How to Refute Alimony

By Rob Jennings J.D.

Alimony consists of payments that a supporting spouse makes to a dependent spouse in order to maintain the standard of living to which she became accustomed during the couple's marriage. Although the law on alimony varies from state to state, these orders can take up a significant amount of your income and can, in some cases, last for the rest of your life. If you can't afford an attorney to defend you against an alimony claim, make sure you're fully prepared before going to court alone.

Step 1

Know the law. Understanding what a trial judge in your state has to consider in an alimony case will help you focus your case and identify key weaknesses in your ex's claim. You can usually find alimony statutes in your state's legal code under "Domestic Relations" or "Family Law." Most states make their statutory law available for free on the legislature's homepage. The statutory outline of factors the court must consider in ordering or denying alimony will tell you where you need to attack the most.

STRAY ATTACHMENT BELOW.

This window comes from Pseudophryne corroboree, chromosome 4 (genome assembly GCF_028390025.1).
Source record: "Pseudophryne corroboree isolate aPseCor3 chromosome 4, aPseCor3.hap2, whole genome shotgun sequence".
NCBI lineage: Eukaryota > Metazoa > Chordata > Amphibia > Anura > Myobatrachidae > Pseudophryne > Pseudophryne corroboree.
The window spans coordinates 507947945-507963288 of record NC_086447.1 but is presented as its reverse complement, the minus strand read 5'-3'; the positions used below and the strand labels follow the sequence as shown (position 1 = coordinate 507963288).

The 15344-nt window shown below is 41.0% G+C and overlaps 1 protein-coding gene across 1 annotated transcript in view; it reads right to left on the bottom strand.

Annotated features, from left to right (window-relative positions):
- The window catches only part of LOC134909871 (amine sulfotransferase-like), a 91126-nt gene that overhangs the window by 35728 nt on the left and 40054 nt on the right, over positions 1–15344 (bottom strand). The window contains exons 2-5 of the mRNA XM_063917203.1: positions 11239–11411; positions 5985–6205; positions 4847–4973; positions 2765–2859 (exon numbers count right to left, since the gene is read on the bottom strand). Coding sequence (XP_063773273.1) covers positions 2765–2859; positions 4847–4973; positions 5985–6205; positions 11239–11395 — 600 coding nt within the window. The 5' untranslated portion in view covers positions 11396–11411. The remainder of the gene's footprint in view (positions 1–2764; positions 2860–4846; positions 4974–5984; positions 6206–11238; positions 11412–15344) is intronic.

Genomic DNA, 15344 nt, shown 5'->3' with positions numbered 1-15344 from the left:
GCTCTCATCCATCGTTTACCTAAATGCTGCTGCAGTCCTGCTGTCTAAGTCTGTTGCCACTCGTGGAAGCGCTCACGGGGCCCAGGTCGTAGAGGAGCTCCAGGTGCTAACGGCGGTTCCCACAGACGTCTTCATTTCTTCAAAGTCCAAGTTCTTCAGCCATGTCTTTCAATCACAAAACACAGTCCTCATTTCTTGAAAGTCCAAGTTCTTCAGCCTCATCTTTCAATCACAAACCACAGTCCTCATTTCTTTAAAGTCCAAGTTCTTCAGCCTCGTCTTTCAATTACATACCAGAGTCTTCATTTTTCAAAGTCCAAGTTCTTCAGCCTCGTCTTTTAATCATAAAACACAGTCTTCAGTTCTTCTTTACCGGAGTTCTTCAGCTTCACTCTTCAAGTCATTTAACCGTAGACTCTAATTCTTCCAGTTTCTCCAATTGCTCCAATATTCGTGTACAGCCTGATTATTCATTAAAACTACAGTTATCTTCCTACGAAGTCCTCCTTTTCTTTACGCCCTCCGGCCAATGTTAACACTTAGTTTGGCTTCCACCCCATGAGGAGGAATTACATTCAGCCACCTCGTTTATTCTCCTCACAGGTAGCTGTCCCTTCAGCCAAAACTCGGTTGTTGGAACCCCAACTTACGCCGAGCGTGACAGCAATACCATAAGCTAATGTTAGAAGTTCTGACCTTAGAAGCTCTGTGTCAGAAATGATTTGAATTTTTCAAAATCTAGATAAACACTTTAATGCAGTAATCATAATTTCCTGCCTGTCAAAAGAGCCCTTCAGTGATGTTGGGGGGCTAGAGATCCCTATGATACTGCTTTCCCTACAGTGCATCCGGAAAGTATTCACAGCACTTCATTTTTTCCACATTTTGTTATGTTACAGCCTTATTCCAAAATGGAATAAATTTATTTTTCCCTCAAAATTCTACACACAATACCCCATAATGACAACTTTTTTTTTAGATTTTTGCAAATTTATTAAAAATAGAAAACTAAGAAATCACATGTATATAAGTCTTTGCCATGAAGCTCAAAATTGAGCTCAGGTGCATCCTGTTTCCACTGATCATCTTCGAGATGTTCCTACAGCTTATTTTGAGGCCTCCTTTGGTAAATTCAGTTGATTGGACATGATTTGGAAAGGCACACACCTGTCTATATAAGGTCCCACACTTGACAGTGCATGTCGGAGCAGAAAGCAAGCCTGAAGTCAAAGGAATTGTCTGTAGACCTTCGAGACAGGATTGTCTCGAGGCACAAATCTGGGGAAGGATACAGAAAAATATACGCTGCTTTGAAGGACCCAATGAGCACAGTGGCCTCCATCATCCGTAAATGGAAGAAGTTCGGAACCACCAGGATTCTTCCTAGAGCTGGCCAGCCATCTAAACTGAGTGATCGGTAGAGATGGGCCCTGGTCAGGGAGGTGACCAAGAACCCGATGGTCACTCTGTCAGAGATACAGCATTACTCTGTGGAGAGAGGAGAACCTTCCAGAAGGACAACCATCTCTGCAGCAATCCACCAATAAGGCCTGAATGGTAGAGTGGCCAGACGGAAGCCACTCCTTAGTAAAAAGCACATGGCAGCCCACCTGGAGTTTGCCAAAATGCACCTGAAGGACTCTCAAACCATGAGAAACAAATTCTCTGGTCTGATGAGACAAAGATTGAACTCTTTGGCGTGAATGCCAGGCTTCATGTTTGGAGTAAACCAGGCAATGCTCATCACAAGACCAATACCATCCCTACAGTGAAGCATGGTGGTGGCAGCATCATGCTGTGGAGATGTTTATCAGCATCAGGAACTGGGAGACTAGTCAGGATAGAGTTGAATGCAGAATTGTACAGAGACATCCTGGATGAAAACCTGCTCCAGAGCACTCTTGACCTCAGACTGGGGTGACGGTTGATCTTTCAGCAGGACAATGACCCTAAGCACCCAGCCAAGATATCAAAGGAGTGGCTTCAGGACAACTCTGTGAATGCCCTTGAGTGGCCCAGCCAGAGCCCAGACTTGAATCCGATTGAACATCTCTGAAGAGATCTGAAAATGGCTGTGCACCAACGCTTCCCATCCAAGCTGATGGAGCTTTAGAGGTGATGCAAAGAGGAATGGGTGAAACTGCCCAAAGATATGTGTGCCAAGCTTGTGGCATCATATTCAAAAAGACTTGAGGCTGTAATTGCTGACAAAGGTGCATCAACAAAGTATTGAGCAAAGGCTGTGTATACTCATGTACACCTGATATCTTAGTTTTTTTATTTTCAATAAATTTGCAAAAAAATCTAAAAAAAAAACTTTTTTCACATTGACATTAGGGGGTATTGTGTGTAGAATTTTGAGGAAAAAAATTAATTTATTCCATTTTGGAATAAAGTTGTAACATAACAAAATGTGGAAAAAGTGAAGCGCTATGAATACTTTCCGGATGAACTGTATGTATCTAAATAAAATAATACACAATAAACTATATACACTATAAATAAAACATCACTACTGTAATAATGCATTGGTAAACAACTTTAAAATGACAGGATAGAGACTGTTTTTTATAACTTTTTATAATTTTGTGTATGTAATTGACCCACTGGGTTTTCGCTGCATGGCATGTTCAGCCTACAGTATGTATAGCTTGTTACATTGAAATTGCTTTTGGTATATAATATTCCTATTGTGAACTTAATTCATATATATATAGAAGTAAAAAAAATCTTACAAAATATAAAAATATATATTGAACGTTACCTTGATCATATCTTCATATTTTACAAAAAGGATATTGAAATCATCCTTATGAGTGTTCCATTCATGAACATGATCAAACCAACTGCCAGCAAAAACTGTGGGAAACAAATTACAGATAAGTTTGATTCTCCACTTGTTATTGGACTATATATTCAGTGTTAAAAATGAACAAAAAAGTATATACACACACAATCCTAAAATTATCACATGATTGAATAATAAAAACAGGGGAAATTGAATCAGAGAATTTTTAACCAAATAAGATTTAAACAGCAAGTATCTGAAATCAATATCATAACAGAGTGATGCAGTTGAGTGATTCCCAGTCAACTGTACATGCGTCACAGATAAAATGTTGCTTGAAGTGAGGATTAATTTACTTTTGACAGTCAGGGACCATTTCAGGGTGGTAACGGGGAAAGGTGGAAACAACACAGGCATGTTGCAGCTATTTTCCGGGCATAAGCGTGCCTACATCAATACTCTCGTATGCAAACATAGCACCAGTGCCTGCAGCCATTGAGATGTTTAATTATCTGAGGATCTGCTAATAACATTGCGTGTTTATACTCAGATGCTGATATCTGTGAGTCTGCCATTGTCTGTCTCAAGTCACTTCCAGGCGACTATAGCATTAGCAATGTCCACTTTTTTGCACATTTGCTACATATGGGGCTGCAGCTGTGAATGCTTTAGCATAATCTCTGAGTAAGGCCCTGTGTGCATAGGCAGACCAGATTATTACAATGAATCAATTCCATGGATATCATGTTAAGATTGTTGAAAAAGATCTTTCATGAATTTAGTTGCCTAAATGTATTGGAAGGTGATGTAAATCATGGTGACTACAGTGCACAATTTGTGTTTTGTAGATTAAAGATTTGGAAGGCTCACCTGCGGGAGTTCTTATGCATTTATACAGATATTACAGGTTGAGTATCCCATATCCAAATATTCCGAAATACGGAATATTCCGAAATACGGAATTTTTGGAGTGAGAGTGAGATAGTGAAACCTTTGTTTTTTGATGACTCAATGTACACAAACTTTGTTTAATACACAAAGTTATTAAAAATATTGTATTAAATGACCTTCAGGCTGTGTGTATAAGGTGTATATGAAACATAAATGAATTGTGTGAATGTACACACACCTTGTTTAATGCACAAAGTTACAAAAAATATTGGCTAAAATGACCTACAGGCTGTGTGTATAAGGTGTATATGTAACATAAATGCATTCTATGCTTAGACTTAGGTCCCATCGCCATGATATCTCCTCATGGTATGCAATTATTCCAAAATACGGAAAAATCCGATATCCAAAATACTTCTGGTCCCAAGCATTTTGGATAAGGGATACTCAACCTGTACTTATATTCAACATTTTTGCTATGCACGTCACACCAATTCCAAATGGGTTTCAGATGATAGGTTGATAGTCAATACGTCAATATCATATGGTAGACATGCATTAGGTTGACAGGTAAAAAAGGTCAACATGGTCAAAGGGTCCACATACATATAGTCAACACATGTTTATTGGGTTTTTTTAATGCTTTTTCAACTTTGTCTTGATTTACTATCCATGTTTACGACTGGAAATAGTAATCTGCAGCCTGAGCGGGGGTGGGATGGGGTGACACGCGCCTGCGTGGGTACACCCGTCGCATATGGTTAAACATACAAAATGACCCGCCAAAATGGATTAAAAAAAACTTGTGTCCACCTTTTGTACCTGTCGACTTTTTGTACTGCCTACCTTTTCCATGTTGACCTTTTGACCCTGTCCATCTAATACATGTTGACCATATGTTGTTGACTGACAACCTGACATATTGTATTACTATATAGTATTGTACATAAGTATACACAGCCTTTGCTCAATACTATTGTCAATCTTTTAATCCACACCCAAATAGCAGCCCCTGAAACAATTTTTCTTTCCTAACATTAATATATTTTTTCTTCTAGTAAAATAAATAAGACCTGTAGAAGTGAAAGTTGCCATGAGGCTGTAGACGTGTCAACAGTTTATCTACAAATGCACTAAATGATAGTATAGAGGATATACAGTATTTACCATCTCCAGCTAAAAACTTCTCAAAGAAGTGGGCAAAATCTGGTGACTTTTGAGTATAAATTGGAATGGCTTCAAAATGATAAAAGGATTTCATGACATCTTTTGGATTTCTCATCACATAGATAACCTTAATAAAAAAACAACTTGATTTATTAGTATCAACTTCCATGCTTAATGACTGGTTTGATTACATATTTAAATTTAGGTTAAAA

Step 2

Know the evidence. A lawyer would never try your alimony case without thoroughly examining the other side's financial affidavits, tax returns, bank accounts and pay information. As your ex's financial need is key, a lawyer would also develop a thorough understanding of what her standard of living during the marriage actually was. In order for you to do this yourself, you need to learn how to to draft subpoenas, get them issued and get them served. You'll also need to learn how to use other discovery devices, such as interrogatories (written questions for the other side) and document production requests.

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Step 3

Develop a plan. After you've educated yourself on alimony law in your state and gotten your hands on as much information as possible, make an outline of what you intend to bring out in court. List the points you want to make when you testify and write out questions to ask the other side.

Step 4

Go to court and bring everything together. Hit each of the factors that a judge in your state has to consider and show the court how those factors favor you, not her. Use your knowledge of her financial condition to show that she doesn't need as much alimony as she's claiming, and use your own financial information to show you don't have as much disposable income as her lawyer says.

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Examples of Vocational Evaluations for Divorce

References

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